Making Peace in Our Heights

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With a major
war raging in Europe, the USA weakening and becoming more dysfunctional by the
day, and China acting more aggressively than it has in recent history, it is no
wonder that many people are becoming concerned of a major global catastrophe,
the likes of which we have never experienced. In fact, the Bulletin of the
Atomic Scientists’ Doomsday Clock is now the closest to midnight than it has
ever been since its inception in 1947. For example, at the height of the Cold
War, during the Cuban Missile Crisis, the clock was set at 7 minutes to
midnight. Now, it is set at 100 seconds to midnight. Most sane people say they want
peace, yet we seem farther away from it than perhaps at any other time in human

So let’s ask
some basic questions. What is peace, where does it come from, why has it eluded
mankind from the beginning of history, and is it even achievable?

First of
all, know that peace is real, but to attain it requires serious effort. It is
written in Tehillim 34:15: סוּר מֵרָע
וַעֲשֵׂה־טוֹב בַּקֵּשׁ שָׁלוֹם וְרׇדְפֵהוּ (Turn from bad and do good; seek peace and pursue it). We are instructed
to look for peace and to pursue it. But where can it be found? It seems to be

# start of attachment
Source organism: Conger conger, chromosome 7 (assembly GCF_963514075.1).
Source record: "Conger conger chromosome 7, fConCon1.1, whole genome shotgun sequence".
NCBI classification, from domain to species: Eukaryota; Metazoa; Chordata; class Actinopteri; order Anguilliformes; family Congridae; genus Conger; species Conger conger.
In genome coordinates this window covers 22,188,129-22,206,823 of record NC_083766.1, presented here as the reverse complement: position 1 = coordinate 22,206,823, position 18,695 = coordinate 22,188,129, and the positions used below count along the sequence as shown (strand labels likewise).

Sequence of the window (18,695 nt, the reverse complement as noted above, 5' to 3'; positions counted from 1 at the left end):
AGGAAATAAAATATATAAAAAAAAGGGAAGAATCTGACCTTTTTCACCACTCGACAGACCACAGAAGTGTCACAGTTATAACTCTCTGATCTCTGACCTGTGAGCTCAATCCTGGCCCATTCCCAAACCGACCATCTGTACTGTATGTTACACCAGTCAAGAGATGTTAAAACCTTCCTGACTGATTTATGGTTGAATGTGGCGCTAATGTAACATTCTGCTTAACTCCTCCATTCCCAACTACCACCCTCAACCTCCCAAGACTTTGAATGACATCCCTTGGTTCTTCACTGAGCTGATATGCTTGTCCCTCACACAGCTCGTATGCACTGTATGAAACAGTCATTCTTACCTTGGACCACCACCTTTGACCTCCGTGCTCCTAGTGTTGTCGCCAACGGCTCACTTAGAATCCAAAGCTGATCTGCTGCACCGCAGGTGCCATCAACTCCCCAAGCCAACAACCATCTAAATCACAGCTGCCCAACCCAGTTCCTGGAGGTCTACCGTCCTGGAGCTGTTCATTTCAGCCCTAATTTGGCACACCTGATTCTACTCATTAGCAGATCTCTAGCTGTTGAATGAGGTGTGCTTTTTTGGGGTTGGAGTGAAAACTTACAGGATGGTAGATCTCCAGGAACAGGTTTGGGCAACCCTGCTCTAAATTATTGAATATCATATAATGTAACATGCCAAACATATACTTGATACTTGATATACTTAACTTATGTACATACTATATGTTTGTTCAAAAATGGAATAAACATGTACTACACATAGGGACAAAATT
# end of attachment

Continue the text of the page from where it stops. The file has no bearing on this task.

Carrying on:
doing a very good job at hiding itself.

A famous bronze
statue at the UN headquarters in New York City, donated in 1959 by the Soviet
Union, has the title “Let Us Beat Swords into Plowshares,” as if to say that by
the efforts of the UN, world peace can be achieved. Are we to find peace in the
UN? The prophet Yeshaya foretold of a future with world peace (Yeshaya
), but he made no mention of the UN. Rather, he made it clear that
peace will come about only when the Holy Temple will be rebuilt in
Yerushalayim, when the Torah that Hashem gave to the Jewish People through
Moshe Rabbeinu will go out from Yerushalayim and when Mashiach will sit upon
his throne and judge the nations of the world.

But we are
not told to sit around and do nothing, rather to seek peace and pursue it. So
again, where can it be found?

At the
conclusion of the Shemoneh Esrei, we say the following: עֹשֶׂה שָׁלוֹם בִּמְרוֹמָיו הוּא יַעֲשֶׂה שָׁלוֹם עָלֵֽינוּ וְעַל
כָּל־יִשְׂרָאֵל  (He who makes peace in His heights, may
He make peace upon us and upon all Yisrael). What do we mean by saying that
Hashem makes peace in His heights (Oseh shalom bimromav)? Better yet,
why mention it at all? Can’t we just ask Hashem to make peace upon us?

The Zohar (Vayikra
) gives us two explanations of the words Oseh shalom bimromav (Iyov
). The first explanation states that the “one who makes peace”
refers to Yaakov. How so? Yaakov represents tiferet [harmony, truth], a
trait which connects its two opposite “heights”—chesed [kindness,
giving] on the right and gevurah [judgment, strictness] on the left—into
a single unit called tiferet. The second interpretation states that
Hashem is the “One who makes peace.” How so? The merkavah
(heavenly chariot) is composed of four different angelic forces. Two of them
are Michael and Gavriel. Michael is the aspect of chesed with water as
his foundation, whereas Gavriel is the aspect of gevurah with fire as
his foundation. And it is the Holy One blessed be He, who makes peace between